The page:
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Amazon Publishing has expanded its Kindle Worlds platform to include G.I. Joe and Valiant Entertainment’s Quantum and Woody and Eternal Warrior, opening the door for writers to publish stories based on those properties in the next few months.
Other new additions include Warner Bros. television series Veronica Mars and Ravenswood (a spinoff of Pretty Little Liars), Marcus Sakey’s Abnorm Chronicles novels and Theresa Ragan’s Lizzy Gardner Files books.
“Since 1964, G.I. Joe has inspired the imagination of multiple generations by providing a backdrop of excitement and adventure,” Hasbro’s Michael Kelly said in a statement. “Whether exploring the secrets of the mummy’s tomb, or defending freedom from the evil plots of Cobra, G.I. Joe has been there. It is with equal excitement that Hasbro now enters a new segment of the business by embracing the concept of open-source storytelling, and officially unlocking the world of G.I. Joe to our fans through Amazon’s Kindle Worlds.”
Amazon Publishing has entered the world of comic books with Jet City Comics, which aims to publish titles digitally and in print, and distribute them through Kindle, the online storefront and comic shops. Now the comics industry can fret over unfair competition and business practices just like the book industry. Still, it’s a sign of the strength of the comics market that Amazon felt confident enough to launch the imprint.
As the world’s largest online retailer, Amazon deserves scrutiny. Is this new venture good for comics? Will the comics be any good? Let’s take a look at what we know so far and what’s to come.
Jet City Comics is a great name, and according to the imprint’s minisite, it’s borrowed from one of Seattle’s nicknames. Amazon is headquartered in Seattle, and the city skyline is even incorporated into the imprint’s logo. It’s such a great name, in fact, that the Jet City Comic Show has been using it since 2010. It seems like a potential for brand confusion, but I guess the mammoth Amazon doesn’t have to worry about competing with a local one-day convention. Best of all, however, the two entities seem friendly with each other: Jet City Comics was announced as a major sponsor for the show, which takes place Nov. 2 in Tacoma. The show endorsed Jet City Comics Senior Editor Alex Carr as a “huge comic book fan” and Amazon gifted a Kindle Fire HD as a raffle prize for pre-purchased tickets to the event. That kind of community support says a lot about the people running Jet City Comics and the leeway they’ve been given. A company the size of Amazon could’ve easily ignored the show, purchased the name or bullied them right out of the picture. That wins some big first-impression points from me.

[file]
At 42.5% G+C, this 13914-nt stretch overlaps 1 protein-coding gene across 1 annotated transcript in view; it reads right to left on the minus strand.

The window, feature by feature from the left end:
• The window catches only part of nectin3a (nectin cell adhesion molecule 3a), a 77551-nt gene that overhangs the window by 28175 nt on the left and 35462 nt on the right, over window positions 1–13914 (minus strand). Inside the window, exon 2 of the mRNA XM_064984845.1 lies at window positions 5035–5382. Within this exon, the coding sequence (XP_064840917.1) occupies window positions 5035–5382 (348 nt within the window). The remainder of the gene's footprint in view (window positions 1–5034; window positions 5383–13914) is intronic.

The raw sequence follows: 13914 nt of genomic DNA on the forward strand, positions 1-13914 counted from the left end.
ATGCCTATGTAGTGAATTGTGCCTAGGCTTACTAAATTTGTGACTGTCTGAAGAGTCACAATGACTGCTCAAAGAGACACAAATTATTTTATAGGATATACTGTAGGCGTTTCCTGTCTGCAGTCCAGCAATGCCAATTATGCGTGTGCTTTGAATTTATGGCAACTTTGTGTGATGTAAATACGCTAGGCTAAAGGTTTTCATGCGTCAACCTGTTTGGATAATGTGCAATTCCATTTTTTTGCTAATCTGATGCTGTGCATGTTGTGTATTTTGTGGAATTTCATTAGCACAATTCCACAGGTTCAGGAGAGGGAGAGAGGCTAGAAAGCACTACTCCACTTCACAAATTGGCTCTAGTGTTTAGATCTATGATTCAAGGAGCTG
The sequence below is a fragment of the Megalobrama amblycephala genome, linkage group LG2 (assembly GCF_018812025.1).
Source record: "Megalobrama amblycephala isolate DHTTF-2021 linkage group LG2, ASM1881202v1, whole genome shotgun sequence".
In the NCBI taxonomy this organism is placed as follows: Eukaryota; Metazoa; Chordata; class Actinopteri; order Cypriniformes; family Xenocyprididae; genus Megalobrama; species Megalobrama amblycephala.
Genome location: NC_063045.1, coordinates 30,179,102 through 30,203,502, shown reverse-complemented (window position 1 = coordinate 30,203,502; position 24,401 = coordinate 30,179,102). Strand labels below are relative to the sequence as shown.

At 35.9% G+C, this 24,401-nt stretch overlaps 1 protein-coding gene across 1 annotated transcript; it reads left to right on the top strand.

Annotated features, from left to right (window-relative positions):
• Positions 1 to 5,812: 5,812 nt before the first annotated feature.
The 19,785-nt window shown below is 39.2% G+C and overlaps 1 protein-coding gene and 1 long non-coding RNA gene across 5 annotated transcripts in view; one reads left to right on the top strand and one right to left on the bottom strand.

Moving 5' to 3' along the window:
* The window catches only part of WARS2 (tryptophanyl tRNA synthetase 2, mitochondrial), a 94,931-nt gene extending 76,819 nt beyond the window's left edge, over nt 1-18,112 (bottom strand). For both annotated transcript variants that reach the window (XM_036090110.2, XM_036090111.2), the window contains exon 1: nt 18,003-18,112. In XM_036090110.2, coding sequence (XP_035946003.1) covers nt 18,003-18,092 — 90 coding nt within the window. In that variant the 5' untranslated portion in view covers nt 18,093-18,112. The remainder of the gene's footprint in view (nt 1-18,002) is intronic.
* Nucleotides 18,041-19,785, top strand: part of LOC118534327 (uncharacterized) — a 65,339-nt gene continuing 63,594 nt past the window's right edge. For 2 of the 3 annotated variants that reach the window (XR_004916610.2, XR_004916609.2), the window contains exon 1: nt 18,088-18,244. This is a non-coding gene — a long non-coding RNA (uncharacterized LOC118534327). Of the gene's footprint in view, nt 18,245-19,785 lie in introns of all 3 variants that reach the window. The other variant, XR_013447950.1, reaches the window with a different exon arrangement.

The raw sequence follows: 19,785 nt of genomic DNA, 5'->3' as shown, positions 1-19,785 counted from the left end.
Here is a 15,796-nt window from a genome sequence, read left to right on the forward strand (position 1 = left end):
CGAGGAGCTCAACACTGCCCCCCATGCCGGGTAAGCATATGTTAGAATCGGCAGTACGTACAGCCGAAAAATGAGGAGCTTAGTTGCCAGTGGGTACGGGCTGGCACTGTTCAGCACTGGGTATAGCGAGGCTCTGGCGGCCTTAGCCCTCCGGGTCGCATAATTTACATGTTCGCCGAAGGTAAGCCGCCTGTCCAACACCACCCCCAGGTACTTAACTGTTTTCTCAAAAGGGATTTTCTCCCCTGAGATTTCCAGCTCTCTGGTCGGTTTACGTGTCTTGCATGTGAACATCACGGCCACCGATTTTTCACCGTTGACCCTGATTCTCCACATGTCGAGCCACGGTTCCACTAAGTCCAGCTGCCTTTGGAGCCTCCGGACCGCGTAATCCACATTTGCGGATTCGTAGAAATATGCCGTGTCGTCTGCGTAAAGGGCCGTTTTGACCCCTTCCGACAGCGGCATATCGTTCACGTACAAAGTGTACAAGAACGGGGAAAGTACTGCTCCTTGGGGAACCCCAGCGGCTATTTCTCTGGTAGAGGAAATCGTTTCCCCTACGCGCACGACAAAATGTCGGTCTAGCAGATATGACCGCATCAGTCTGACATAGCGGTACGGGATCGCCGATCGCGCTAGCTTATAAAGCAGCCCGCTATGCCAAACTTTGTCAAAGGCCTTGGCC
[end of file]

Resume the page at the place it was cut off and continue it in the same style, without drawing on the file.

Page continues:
Amazon Publishing launched its Kindle Worlds store this morning with more than 50 works, including Shadowman: Salvation Sally by Tom King, X-O Manowar: Noughts and Crosses by Stuart Moore, and Harbinger: Slow Burn by Jason Star, all inspired by the Valiant Entertainment properties. In addition, the Self-Service Submission Platform is now open, allowing writers to publish stories based on certain licensed properties and earn royalties in the process.
Billed as the first commercial publishing platform for fan fiction, Kindle Worlds was announced last month as “a place for you to publish fan fiction inspired by popular books, shows, movies, comics, music, and games.”
When Amazon Publishing unveiled Kindle Worlds last month, one of the first questions in comics circles was which publisher would be the first to sign on to the program, which allows fan-fic writers to earn royalties for certain corporate-approved stories. Now we know the answer: Valiant Entertainment.
The recently revived publisher was announced this morning as part of the second wave of licensors, alongside bestselling authors Hugh Howey (Silo Saga), Barry Eisler (John Rain novels), Blake Crouch (Wayward Pines) and Neal Stephenson (Foreworld Saga). Under the agreement, writers will be able to create and sell stories inspired by Bloodshot, X-O Manowar, Archer & Armstrong, Harbinger and Shadowman, with more properties expected to be added later.
In addition, the Kindle Worlds Store will launch later this month with more than 50 commissioned works, including “Valiant-branded” short stories by Jason Starr, Robert Rodi, Stuart Moore and others. The Kindle Worlds self-service submission platform will open at the same time.
A week that began with Yahoo’s $1.1 billion deal for Tumblr got even stranger this morning with Amazon Publishing’s announcement of Kindle Worlds, billed as the first commercial publishing platform for fan fiction. In short, fanfic writers can now earn royalties for certain corporate-sanctioned stories.
For the launch, Amazon Publishing has secured licenses from Alloy Entertainment, the book-packaging division of Warner Bros. Television, for Cecily von Ziegesar’s Gossip Girl, Sara Shepard’s Pretty Little Liars and L.J. Smith’s The Vampire Diaries — all bestselling young-adult series that have spawned hit television shows. More licenses are expected to be announced soon.